Public Sector Deficit

Public Sector Deficit

A situation in which government spending of money exceeds taxes collected. That is, a public sector deficit occurs when a government spends more than it receives in a given period of time, usually a year. The deficit adds to the government's debt, and, therefore, many analysts believe that public sector deficits are unsustainable over the long-term. See also: Surplus.
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Martin Beck, senior economic adviser to the EY ITEM Club, said: "Today's figures mean that the public sector deficit has now fallen in each month of 2015 with another month of strong growth in tax receipts boosting the UK's fiscal position.
During their fifth review, the international lenders predicted a public sector deficit in 2014 of 4.
This is because the Public Sector deficit remains persistently high which will impact on welfare and other services.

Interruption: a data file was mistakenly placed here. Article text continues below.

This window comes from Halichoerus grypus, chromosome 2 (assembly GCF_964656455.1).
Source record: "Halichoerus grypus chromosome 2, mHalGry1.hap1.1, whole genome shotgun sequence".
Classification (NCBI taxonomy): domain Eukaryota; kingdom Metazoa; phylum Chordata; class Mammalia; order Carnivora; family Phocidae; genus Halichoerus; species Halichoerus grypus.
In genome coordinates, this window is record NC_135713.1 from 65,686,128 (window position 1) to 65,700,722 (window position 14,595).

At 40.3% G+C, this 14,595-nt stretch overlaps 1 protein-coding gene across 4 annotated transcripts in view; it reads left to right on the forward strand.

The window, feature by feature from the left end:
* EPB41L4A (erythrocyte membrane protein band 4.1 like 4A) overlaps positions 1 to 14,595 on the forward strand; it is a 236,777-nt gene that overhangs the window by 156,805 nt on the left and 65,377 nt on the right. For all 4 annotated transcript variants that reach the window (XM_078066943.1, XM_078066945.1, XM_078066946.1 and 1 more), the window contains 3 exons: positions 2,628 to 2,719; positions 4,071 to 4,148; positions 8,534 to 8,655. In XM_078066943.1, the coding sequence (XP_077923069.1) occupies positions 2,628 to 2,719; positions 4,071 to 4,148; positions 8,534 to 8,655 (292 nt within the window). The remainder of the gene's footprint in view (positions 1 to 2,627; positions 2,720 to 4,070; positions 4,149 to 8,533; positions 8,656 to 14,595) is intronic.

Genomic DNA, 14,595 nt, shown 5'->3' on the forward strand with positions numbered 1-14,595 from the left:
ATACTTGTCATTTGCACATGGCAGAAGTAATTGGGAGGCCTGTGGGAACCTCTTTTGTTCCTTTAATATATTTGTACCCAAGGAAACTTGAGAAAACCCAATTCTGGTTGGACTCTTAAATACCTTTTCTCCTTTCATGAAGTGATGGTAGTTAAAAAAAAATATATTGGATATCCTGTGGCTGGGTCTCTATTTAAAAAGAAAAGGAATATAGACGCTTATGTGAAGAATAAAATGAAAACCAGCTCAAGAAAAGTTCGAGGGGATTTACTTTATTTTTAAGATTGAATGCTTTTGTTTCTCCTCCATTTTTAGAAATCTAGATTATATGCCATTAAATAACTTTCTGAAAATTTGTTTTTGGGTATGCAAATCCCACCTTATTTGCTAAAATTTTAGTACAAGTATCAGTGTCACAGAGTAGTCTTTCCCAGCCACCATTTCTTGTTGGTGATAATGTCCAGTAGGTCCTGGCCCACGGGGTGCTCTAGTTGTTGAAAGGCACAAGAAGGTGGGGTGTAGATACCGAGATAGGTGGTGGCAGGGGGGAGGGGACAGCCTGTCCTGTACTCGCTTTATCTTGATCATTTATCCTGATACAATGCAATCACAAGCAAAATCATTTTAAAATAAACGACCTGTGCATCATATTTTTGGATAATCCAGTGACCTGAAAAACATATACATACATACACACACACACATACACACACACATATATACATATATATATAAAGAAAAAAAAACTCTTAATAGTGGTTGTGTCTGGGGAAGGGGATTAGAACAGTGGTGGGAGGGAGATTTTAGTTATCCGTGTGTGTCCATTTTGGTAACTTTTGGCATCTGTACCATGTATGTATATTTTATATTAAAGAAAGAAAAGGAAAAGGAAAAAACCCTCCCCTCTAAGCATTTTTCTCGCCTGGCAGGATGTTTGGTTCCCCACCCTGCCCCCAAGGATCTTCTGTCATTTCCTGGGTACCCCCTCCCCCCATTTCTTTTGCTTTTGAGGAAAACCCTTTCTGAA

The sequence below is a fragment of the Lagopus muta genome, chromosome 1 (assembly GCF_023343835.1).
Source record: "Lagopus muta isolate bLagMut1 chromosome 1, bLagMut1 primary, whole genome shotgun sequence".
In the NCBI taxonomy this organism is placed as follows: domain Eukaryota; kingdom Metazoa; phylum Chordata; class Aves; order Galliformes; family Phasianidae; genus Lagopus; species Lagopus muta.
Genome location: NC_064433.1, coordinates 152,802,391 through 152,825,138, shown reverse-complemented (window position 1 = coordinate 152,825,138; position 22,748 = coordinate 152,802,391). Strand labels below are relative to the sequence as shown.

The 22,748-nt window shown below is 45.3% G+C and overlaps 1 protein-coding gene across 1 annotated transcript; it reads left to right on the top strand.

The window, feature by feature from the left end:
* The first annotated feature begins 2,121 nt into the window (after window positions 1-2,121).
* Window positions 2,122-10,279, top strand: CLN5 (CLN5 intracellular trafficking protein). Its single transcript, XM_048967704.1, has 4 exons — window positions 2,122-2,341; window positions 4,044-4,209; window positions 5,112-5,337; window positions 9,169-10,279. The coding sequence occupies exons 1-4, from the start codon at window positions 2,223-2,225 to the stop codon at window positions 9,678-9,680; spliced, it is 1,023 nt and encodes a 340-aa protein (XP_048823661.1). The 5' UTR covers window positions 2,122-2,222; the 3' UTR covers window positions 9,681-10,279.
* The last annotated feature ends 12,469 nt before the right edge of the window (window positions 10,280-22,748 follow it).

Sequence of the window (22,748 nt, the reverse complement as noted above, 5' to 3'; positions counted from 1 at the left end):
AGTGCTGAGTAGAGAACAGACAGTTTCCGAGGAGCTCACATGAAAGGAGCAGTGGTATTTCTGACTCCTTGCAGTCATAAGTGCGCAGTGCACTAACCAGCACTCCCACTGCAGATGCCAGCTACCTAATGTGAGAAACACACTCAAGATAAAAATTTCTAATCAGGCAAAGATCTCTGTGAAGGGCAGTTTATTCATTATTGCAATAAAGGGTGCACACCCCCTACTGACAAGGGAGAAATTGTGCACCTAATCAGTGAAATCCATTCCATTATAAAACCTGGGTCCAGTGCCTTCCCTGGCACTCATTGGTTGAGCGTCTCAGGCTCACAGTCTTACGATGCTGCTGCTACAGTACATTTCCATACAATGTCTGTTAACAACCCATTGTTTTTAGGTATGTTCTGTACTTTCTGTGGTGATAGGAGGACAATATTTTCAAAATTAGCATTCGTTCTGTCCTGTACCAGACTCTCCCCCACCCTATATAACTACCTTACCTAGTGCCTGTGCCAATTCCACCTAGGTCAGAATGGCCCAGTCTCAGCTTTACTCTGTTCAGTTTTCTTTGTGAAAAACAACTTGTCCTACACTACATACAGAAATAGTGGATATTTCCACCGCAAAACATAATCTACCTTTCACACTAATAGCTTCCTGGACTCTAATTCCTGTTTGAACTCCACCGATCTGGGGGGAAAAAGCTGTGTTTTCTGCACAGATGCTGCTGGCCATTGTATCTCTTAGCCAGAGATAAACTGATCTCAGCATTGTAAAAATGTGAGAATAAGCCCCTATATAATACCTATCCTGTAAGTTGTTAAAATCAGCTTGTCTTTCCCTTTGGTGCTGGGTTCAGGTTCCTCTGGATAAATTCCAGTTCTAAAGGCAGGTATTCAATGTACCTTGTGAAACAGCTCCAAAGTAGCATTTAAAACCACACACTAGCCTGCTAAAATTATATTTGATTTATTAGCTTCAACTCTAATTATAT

The government's fiscal targets for 2014 envisage a further decline in the overall public sector deficit to 4.
The government s program provides measures to lower the consolidated public sector deficit to 4.
Due to the restrictive policies of expenditure management, it is estimated that the public sector deficit from 1.
This will make it difficult for the government to reduce the public sector deficit to 5.
Some countries, those with the smallest public sector deficit, would potentially see a slight increase in interest rates in the short term, but most would see a reduction.
The pension reform is part of the 2012 budget plan to reduce Belgium's public sector deficit to below the EU limit of 3 percent of gross domestic product next year and to reassure investors that Belgium has its finances under control.
The coalition Government's determination to reverse the public sector deficit within four years has led to deep and wide ranging cuts in government funding across all sectors which is having an inevitable impact.
But such a step will have "negative implications" for the public sector deficit.
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